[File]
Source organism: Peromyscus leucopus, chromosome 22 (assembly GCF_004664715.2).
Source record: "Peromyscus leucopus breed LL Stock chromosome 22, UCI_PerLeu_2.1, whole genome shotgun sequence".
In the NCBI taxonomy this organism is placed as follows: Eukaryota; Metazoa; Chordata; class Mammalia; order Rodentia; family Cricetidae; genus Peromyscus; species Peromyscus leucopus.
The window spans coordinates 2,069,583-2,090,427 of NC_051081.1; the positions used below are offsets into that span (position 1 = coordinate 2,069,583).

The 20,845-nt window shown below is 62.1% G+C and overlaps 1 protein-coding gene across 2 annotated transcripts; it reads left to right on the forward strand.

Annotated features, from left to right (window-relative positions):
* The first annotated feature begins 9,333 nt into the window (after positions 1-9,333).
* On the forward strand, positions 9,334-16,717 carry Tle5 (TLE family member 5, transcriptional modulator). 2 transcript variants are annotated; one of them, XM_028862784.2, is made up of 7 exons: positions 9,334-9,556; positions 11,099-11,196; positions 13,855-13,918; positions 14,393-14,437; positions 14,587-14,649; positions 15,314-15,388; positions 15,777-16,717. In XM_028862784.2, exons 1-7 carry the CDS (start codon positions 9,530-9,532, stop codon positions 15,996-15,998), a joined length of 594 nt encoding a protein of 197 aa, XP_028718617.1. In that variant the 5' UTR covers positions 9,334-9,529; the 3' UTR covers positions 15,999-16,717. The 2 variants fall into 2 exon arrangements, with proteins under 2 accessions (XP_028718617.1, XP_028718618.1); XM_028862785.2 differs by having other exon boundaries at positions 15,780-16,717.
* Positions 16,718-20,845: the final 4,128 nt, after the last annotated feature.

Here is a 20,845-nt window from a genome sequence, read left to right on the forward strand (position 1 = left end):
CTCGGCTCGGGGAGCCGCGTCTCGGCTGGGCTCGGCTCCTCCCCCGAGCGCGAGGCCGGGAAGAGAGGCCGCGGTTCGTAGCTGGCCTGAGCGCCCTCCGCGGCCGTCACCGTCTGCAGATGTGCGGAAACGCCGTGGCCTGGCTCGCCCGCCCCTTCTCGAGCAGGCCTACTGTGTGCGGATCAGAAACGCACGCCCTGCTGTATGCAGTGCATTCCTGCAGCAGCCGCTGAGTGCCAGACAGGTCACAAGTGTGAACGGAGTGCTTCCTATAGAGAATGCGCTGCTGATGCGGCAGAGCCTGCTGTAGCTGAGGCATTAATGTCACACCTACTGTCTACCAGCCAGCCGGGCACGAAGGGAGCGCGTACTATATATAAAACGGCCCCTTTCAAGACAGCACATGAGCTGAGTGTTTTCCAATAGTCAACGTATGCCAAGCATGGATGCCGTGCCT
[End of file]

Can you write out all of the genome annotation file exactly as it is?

Source organism: Peromyscus leucopus, chromosome 22 (assembly GCF_004664715.2).
Source record: "Peromyscus leucopus breed LL Stock chromosome 22, UCI_PerLeu_2.1, whole genome shotgun sequence".
In the NCBI taxonomy this organism is placed as follows: Eukaryota; Metazoa; Chordata; class Mammalia; order Rodentia; family Cricetidae; genus Peromyscus; species Peromyscus leucopus.
The window spans coordinates 2,069,583-2,090,427 of NC_051081.1; the positions used below are offsets into that span (position 1 = coordinate 2,069,583).

The 20,845-nt window shown below is 62.1% G+C and overlaps 1 protein-coding gene across 2 annotated transcripts; it reads left to right on the forward strand.

Annotated features, from left to right (window-relative positions):
* The first annotated feature begins 9,333 nt into the window (after positions 1-9,333).
* On the forward strand, positions 9,334-16,717 carry Tle5 (TLE family member 5, transcriptional modulator). 2 transcript variants are annotated; one of them, XM_028862784.2, is made up of 7 exons: positions 9,334-9,556; positions 11,099-11,196; positions 13,855-13,918; positions 14,393-14,437; positions 14,587-14,649; positions 15,314-15,388; positions 15,777-16,717. In XM_028862784.2, exons 1-7 carry the CDS (start codon positions 9,530-9,532, stop codon positions 15,996-15,998), a joined length of 594 nt encoding a protein of 197 aa, XP_028718617.1. In that variant the 5' UTR covers positions 9,334-9,529; the 3' UTR covers positions 15,999-16,717. The 2 variants fall into 2 exon arrangements, with proteins under 2 accessions (XP_028718617.1, XP_028718618.1); XM_028862785.2 differs by having other exon boundaries at positions 15,780-16,717.
* Positions 16,718-20,845: the final 4,128 nt, after the last annotated feature.

Here is a 20,845-nt window from a genome sequence, read left to right on the forward strand (position 1 = left end):
CTCGGCTCGGGGAGCCGCGTCTCGGCTGGGCTCGGCTCCTCCCCCGAGCGCGAGGCCGGGAAGAGAGGCCGCGGTTCGTAGCTGGCCTGAGCGCCCTCCGCGGCCGTCACCGTCTGCAGATGTGCGGAAACGCCGTGGCCTGGCTCGCCCGCCCCTTCTCGAGCAGGCCTACTGTGTGCGGATCAGAAACGCACGCCCTGCTGTATGCAGTGCATTCCTGCAGCAGCCGCTGAGTGCCAGACAGGTCACAAGTGTGAACGGAGTGCTTCCTATAGAGAATGCGCTGCTGATGCGGCAGAGCCTGCTGTAGCTGAGGCATTAATGTCACACCTACTGTCTACCAGCCAGCCGGGCACGAAGGGAGCGCGTACTATATATAAAACGGCCCCTTTCAAGACAGCACATGAGCTGAGTGTTTTCCAATAGTCAACGTATGCCAAGCATGGATGCCGTGCCT